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“Pay no attention to that man behind the curtain.”

June 2, 2009

Dorothy and her buddies trembled with fear until Toto revealed that the all powerful wizard was a simple carny, albeit with some pretty sweet production equipment. That was kind of my reaction a few months ago when out of sheer frustration I signed onto Twitter.

Instantly, I was in Oz. Nothing was as it seemed. The rules I expected weren’t there. Tiny blips of truncated words married to strange punctuation were flying by with barely a chance to read them let alone figure out whether or how to respond. I had come looking for … I don’t know … A way to make money? Someone who would hire me? A way to grow a professional network where calls for my legal service would pour in like water off the roof in a monsoon? Whatever is was, Twitter wasn’t it. And so I just sat back and watched for a few weeks, long enough to recognize the wealth that was there all the time. Like Dorothy, I discovered that The Wizard wasn’t a wizard at all, but he was a pretty wise guy: sometimes the richest things are right there before our eyes. Perhaps Twitter isn’t a medium to replace the job you’ve lost or a way to get more orders by asking for business (BTW- Tweeting folks and asking them to order your product is TwitDeath).

My pitch for Twitter has nothing to do with a magical way to “monetize” it (Who made up that verb? It’s really awful). I pitch Twitter because it represents a window into exactly what’s happening instantly – at any moment. It delights me because I can select where my attention should be focused to get cutting edge information on anything or just randomly scan what a lot of really smart people think is important. I follow both professionals and individuals to gather the riches of technical know how, legal developments and simple human interest Tweets. 140 characters is a perfect format (K.I.S.S., right?), and the ReTweet is just brilliant: exponential growth in distribution of ideas is a neat concept. The wealth it brings need not be measured in money (though it undoubtedly can for a few), but it can certainly provide astonishing value for every single individual or business who takes the time to open a free account and go idea exploring.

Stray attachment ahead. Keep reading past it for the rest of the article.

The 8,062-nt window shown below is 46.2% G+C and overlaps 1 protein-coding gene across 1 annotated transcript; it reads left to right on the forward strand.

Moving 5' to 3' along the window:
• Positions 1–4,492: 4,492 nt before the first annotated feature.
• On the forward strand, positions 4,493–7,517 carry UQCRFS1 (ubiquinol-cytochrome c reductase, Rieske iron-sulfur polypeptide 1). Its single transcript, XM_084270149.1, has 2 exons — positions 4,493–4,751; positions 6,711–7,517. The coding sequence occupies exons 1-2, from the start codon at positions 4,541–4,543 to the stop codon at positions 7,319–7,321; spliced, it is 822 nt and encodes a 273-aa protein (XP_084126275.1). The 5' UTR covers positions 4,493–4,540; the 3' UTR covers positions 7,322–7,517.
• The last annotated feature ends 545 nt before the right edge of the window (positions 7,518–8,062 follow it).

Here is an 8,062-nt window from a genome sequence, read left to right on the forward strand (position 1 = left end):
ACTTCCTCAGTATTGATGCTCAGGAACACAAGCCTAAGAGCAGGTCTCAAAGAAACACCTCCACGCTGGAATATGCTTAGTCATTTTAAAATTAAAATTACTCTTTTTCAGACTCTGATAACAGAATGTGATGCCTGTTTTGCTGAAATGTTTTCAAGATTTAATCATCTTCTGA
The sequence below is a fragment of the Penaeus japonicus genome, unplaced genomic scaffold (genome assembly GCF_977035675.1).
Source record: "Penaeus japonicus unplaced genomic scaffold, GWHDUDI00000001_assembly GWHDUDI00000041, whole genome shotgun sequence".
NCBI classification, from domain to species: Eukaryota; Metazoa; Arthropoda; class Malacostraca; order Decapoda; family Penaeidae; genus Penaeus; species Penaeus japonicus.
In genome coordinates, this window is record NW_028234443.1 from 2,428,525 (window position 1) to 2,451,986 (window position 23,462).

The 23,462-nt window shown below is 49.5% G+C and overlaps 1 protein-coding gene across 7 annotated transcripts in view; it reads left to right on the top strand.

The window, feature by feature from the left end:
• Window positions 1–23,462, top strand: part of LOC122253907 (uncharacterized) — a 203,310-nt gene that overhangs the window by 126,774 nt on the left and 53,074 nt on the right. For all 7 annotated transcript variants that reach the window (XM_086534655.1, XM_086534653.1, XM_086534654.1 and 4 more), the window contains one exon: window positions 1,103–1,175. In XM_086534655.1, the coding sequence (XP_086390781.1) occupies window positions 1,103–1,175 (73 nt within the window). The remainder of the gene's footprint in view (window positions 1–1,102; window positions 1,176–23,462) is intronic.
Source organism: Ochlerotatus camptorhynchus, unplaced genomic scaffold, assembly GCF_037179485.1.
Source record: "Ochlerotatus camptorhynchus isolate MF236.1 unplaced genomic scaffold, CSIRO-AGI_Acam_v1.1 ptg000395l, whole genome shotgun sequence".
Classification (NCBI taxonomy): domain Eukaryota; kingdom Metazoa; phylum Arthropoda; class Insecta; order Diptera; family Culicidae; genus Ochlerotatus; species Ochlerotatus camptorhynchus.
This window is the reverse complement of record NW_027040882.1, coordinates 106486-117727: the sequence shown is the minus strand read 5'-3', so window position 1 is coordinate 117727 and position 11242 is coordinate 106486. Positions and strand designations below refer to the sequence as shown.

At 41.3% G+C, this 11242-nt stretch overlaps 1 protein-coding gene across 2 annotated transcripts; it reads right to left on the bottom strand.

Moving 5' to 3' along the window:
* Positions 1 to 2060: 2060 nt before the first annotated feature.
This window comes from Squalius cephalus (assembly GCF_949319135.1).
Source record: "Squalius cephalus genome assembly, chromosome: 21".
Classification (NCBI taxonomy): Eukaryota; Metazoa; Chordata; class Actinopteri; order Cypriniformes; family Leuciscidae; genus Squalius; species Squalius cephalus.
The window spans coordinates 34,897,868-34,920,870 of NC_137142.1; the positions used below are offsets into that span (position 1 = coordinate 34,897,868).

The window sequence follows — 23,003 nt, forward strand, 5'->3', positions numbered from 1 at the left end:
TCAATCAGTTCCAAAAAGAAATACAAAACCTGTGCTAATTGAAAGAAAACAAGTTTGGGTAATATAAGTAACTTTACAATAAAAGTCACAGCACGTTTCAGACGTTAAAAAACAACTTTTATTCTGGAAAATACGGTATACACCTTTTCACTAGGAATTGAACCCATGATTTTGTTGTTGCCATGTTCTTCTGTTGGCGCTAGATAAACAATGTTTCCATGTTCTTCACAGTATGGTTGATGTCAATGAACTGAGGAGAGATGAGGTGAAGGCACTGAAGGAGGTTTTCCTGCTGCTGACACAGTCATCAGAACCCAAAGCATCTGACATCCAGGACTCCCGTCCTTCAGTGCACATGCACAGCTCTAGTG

If you like, develop a personality with your insight, your wit or your skills. This “branding yourself” thing is a bit hard to grasp at first, but astonishingly powerful. Alternatively, have fun culling the best from the brightest. They’re giving away valuable information in a brilliantly counter intuitive marketing turnabout that is revolutionizing the notion of advertising.

See what Business Week’s Executive Editor, John Byrne, has to say about why he uses Twitter:

How I Use Twitter

Now, instead of clicking your heels, just click here:

https://twitter.com/signup

It won’t bring you to Kansas, but it will place you in the middle of a spectacular tornado of ideas.

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6 Comments leave one →
  1. Your love permalink
    June 2, 2009 9:36 pm

    I suppose one day in the not too distant future, I will be reading “Twittering for Dummies”. The jargon alone can boggle the mind of us who are cyber-challenged . I can begin to see many applications for “tweeting” and I better soon climb aboard and get my twass in gear before “plinking” gets hot and many of us are still tweetily behind. So, wanna “tweet” with me???

    • cejesq permalink
      June 3, 2009 1:01 pm

      Tweetily Dee and Tweetily Dumb? LOL – Thnx for the comment

  2. Your love permalink
    June 2, 2009 9:36 pm

    I suppose one day in the not too distant future, I will be reading “Twittering for Dummies”. The jargon alone can boggle the mind of us who are cyber-challenged. I can begin to see many applications for “tweeting” and I better soon climb aboard and get my twass in gear before “plinking” gets hot and many of us are still tweetily behind. So, wanna “tweet” with me???

  3. Your love permalink
    June 2, 2009 9:39 pm

    beautifully written C…..

  4. June 3, 2009 12:24 pm

    You really have a great understanding of Twitter. Comparing it to Oz is brilliant. For me, the key points here are the 140 characters, the power of the ReTweet and best of all, the ability to use Twitter to “brand yourself.”

    Thanks,
    Cath

    • cejesq permalink
      June 3, 2009 12:58 pm

      Thanks. It’s hard to explain in the abstract. Glad you liked the comparison.

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